The most recent survey reveals that 26 departments have established ‘in-house’ internal audit
functions, while four share such a function and five departments have outsourced the function.
Accountability arrangements relating to internal audit appear to have improved tremendously with 32
heads of internal audit reporting directly to the accounting officer, as opposed to 19 recorded in the
previous survey.

All 35 departments report the existence of annual internal audit plans with such plans indicating the
scope of each audit. Thirty-four departments now indicate the existence of three year rolling strategic
internal audit plans compared to 31 recorded in the last survey. The number of departments that have
had their internal audit charters approved by their audit committees remains 32. Whilst these statistics
appear promising, the survey also reveals that only 21 internal audit units are submitting quarterly
reports to their audit committees in which their performance against their annual internal audit plans is
detailed.

All 35 departments have now established audit committees, each constituted to ensure independence
and comprising an average of five members. All of these committees report directly to their
departmental accounting officers.

The survey reveals that 32 audit committees meet at least twice per annum, as required in terms of
the PFMA.

Whilst the Treasury Regulations require audit committees to meet with the Auditor-General at least
once a year, to ensure that that there are no unresolved areas of concern, the survey indicates a
more positive engagement between audit committees and the Auditor-General. In this regard, 23
audit committees meet with the Auditor-General at least quarterly.

All audit committees have submitted reports for the purpose of annual reporting with all covering the
issues of effectiveness of internal control and the evaluation of financial statements and 31 reporting
on the quality of in year management and monthly / quarterly reporting in terms of the PFMA and the
Division of Revenue Act.
Whilst the aforementioned statistics may appear promising, the qualitative effect of internal audit in
national departments appears to be of concern. In his 2002/2003 General Report, the Auditor-General
indicated that there was underperformance in the area of internal audit and that internal audit units
were inadequately staffed. The underperformance of internal audit continues to a certain extent as is
shown in the latest survey (2003/2004 period) in which the number of internal audit units reporting
quarterly to audit committees appear to be sub-standard.

Considering the amount of funds that are transferred to public entities annually from the fiscus, it is
imperative that sound processes are established to oversee and monitor the activities of these public
entities. Government requires assurance that its funds are being utilised effectively and efficiently.
Accountability instruments such as budgets, strategic and corporate plans and progress reports
thereon are therefore critical to enhancing sound financial management across government. It is
therefore of concern that only nine of those departments that have public entities reporting to their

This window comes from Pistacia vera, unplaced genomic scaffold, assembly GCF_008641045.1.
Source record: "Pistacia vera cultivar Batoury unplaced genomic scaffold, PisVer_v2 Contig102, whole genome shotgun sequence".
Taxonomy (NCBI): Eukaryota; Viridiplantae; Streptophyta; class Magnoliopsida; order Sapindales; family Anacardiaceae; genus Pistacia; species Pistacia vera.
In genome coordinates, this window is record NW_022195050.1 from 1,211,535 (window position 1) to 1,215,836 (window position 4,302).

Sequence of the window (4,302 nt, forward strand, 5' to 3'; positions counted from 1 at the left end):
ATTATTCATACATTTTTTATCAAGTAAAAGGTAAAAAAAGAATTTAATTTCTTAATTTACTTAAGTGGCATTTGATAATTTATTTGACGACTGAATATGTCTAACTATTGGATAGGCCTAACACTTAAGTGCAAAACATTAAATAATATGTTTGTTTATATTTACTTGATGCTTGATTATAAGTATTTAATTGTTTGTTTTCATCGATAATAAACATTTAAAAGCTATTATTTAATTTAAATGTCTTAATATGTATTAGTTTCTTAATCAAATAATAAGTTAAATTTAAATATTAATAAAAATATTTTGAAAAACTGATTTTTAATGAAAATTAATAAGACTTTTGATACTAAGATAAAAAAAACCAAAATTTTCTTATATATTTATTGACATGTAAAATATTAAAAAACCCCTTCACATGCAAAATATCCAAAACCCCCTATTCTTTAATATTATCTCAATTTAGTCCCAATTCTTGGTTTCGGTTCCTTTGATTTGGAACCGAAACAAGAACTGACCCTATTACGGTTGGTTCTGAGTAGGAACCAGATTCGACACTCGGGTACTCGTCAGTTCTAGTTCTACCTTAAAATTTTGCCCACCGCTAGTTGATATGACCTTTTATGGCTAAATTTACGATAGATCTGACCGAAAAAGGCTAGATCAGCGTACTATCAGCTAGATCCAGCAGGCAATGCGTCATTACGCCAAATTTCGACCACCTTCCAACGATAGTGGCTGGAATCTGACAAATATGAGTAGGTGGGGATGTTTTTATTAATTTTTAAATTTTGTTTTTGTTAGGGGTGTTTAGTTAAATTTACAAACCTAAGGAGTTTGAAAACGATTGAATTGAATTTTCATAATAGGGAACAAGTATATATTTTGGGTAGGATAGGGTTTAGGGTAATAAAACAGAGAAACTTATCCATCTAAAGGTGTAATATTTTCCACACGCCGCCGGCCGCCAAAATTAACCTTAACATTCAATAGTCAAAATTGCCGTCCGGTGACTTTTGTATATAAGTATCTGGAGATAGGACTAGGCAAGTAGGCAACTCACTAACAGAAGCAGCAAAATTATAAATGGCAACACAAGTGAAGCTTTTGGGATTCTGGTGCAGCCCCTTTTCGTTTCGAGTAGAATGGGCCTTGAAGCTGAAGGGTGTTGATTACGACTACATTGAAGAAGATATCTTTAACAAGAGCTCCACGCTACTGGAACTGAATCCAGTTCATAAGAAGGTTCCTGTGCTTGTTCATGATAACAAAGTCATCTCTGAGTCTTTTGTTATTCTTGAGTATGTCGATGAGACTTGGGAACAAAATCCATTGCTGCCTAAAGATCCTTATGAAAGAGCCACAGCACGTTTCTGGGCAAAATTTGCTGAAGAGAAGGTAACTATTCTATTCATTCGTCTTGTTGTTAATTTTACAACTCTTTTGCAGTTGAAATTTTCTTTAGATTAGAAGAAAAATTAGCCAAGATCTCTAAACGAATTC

executive authorities have established processes to oversee the public entities.

This lack of proper oversight could be seen as a key factor resulting in public entities not complying
with the PFMA’s requirements. Non-compliance is especially apparent in the non-submission of their
corporate/strategic plans to accounting officers of designated departments and the scarcity of
quarterly performance reports submitted to the relevant executive authorities.

In this regard, the 2003/2004 survey reveals that only 69% of Schedule 3A public entities have
submitted their strategic plans and estimates of revenue and expenditure to accounting officers of the
designated departments. Furthermore, only 58% have submitted quarterly reports on performance
against their strategic plans.

Schedule 2 and 3B public entities have been equally non-compliant, with only 76% indicating the
submission of corporate plans and estimates of revenue, expenditure and borrowings, whilst 60%
have submitted quarterly performance reports against their corporate plans. Sixty per cent of such
public entities report that shareholder compacts have been concluded with their executive authorities,
which represents a marginal improvement of 6% since the last survey.

Planning and Budgeting

The current survey reveals that all departments tabled their strategic plans in the legislature for the
2003/2004 financial year, with only one department being late with its submission. This represents a
notable improvement since the last survey when only 24 departments tabled their strategic plans
timeously.

The current survey reveals further that 33 departments indicate that their strategic plans are
performance based, are consistent with the Medium Term Expenditure Framework and comply with
the requirements of the Treasury Regulations and the Public Service Regulations. All 35 departments
have indicated that their strategic plans are revised annually.

Departments must establish procedures to report quarterly to their respective executive authorities.
These quarterly reports measure performance against their departmental strategic plans and facilitate
effective performance monitoring, evaluation and corrective action. In this regard, 28 departments
have such service delivery monitoring mechanisms. In line with the previous survey, 26 departments
have published annual statements of public service commitment, setting out departmental service
standards.

All 35 departments indicate compliance with the requirements contained in National Treasury’s
budget circulars and that measurable objectives exist for each programme. All but one department
indicates that organisational processes and structures are re-evaluated and aligned to outputs with 32
departments indicating that these evaluations are performed annually.